On Saturday I presented a poster with my research about Sexism in Humor. The experience was wonderful and the conference was empowering. To be surrounding by people who are working towards and believe in similar things as you do…
My poster board presentation outlined examples of sexist jokes, key components, the effects they have and what to do about them. Under the effects I wrote a small blurb:
Sexist humor demeans, insults, stereotypes, victimizes and objectifies women based on their gender. We see sexist humor in the media, at the workplace and in social interactions.
“It’s only a joke,” is a comment most likely heard after a sexist joke has been told and “This may be sexist, but…” is a signal that the coming remark should be taken as humor.
In a research project led by Thomas E. Ford, Psychology expert at Western Carolina University, he found that “exposer to sexist humor can lead to toleration of hostile feelings and discrimination against women.” In other words, the sexist remarks and jokes create a perception that this humor is socially acceptable.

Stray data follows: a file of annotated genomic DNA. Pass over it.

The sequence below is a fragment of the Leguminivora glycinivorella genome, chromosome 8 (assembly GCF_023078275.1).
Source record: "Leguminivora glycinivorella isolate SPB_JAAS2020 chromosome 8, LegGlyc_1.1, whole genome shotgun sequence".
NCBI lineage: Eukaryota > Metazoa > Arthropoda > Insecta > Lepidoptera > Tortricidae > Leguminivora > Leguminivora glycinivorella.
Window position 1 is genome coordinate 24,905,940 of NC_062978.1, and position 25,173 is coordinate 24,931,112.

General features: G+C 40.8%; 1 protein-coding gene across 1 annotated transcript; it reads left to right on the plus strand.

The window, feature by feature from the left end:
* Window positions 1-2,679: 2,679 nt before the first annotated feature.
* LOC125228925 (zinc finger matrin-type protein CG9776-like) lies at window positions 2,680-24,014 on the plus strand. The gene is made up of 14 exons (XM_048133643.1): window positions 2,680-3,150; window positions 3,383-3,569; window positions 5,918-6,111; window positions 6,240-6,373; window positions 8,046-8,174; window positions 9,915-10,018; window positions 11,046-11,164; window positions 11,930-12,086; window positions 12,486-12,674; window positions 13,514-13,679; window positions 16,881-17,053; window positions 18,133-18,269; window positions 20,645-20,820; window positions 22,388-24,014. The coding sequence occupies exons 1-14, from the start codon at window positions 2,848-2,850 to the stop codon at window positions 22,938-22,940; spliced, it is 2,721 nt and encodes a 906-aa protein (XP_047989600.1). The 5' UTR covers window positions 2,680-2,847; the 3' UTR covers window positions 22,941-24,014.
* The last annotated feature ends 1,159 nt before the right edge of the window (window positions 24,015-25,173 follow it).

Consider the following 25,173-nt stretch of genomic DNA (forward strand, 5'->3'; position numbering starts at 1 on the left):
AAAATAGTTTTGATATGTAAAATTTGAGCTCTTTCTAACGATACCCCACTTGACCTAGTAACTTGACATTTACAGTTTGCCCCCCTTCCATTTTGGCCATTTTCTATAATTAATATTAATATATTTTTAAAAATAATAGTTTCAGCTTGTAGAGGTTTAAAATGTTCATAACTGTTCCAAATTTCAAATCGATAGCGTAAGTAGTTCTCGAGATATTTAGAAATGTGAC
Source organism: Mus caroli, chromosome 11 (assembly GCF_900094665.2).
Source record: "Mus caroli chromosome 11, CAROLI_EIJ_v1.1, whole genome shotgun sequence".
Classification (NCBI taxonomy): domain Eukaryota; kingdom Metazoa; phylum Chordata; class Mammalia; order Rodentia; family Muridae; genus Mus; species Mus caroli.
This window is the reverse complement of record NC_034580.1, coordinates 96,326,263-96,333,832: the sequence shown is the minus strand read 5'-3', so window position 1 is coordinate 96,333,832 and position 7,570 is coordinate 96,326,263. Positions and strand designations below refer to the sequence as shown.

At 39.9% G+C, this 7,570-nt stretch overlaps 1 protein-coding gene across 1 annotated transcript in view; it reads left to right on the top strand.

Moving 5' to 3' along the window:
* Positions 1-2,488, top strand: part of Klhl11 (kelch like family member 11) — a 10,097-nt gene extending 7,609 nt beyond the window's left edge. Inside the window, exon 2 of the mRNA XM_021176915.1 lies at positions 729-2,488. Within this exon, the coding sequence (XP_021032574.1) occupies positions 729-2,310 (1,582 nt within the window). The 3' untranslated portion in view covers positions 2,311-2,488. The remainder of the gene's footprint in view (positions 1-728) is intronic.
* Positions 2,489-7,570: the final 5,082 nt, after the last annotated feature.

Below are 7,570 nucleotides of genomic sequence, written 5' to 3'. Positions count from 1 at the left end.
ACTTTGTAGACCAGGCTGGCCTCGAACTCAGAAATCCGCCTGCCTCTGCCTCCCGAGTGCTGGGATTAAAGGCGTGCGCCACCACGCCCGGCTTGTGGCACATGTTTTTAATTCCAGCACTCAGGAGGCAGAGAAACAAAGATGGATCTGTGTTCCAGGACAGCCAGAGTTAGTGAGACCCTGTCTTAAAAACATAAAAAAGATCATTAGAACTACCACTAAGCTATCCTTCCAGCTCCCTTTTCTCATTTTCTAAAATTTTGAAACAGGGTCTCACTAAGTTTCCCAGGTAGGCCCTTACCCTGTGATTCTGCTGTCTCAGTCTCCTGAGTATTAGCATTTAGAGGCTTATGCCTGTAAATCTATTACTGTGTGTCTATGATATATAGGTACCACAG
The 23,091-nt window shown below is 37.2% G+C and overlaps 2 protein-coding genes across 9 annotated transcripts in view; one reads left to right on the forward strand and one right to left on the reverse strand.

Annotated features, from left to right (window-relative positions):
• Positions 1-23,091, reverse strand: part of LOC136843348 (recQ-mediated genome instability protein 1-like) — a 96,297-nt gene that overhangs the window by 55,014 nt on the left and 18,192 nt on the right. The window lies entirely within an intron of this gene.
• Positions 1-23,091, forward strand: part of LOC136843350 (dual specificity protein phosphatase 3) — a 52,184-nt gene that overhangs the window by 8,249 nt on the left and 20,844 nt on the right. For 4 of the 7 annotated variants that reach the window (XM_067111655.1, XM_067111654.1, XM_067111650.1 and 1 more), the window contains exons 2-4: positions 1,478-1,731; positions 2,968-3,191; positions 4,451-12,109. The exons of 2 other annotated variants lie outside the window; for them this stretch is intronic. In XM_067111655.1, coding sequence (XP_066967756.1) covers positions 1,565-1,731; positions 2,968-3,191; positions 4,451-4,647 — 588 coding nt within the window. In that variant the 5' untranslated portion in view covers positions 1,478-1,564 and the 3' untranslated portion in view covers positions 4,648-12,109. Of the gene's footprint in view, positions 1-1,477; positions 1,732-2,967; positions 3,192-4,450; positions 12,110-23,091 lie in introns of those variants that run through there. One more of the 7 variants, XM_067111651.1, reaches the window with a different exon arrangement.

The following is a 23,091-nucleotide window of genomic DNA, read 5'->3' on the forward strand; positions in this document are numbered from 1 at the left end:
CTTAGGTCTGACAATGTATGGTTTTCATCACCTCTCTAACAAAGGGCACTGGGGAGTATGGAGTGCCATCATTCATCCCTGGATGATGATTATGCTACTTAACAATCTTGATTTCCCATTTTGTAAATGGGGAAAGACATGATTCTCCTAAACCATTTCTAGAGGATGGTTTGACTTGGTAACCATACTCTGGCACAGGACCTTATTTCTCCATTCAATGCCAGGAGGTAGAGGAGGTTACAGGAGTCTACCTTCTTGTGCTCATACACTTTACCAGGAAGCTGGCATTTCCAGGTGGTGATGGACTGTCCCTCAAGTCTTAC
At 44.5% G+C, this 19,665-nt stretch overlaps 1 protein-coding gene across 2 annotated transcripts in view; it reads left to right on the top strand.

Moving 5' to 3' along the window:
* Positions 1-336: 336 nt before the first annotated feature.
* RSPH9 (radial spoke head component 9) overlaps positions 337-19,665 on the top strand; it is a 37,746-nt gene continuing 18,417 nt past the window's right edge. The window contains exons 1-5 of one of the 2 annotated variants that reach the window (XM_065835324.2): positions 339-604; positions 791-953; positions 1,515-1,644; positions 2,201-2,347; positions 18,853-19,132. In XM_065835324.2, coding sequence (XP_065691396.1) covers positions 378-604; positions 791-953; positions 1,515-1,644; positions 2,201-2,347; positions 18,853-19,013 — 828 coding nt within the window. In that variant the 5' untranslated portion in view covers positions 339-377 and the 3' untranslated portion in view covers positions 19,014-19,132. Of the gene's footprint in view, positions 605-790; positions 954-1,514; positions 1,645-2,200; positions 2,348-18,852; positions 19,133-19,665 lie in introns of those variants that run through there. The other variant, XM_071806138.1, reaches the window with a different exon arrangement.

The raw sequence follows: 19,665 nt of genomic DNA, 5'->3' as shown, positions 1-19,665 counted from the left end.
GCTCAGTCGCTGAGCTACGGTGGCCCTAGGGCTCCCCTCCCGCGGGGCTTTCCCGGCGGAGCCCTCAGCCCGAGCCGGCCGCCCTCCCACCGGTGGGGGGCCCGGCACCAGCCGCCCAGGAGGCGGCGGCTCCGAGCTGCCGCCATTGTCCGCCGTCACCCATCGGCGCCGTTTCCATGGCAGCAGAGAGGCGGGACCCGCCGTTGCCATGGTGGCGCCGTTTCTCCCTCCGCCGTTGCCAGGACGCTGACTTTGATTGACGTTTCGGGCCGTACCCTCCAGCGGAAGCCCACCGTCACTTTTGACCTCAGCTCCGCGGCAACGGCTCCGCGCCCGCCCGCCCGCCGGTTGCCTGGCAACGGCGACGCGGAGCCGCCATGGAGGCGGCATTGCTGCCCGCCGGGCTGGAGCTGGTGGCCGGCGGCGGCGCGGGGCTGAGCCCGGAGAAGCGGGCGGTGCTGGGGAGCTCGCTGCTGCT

When this benign amusement affects the perceptions of people in social surroundings, causing them to be comfortable with the behavior. In his research, Ford came up with the conclusion that “exposure to sexist humor can create conditions that allow men [and women] – especially those who have antagonistic attitudes toward women – to express those attitudes in their behavior.”
A study done in the International Journal of Humor Research by Annie Kochersberger showed that sexist humor and the amusement of sexist humor has nothing to do with gender. Anyone can be sexist, anywhere, anytime.
Sexism masked in humor can be dangerous. The lightness of a joke to cover a hideous prejudice.
Another thing about the conference that I really appreciated was the guest speaker, Marlana Eck. During her talk, she mentioned something that I’ve been thinking about for the past two days…Woman-fluences. She challenged us to think about the women in our lives who have influenced us the most. I’m not going to share my list on here yet, but I was wondering – who are your women-fluences?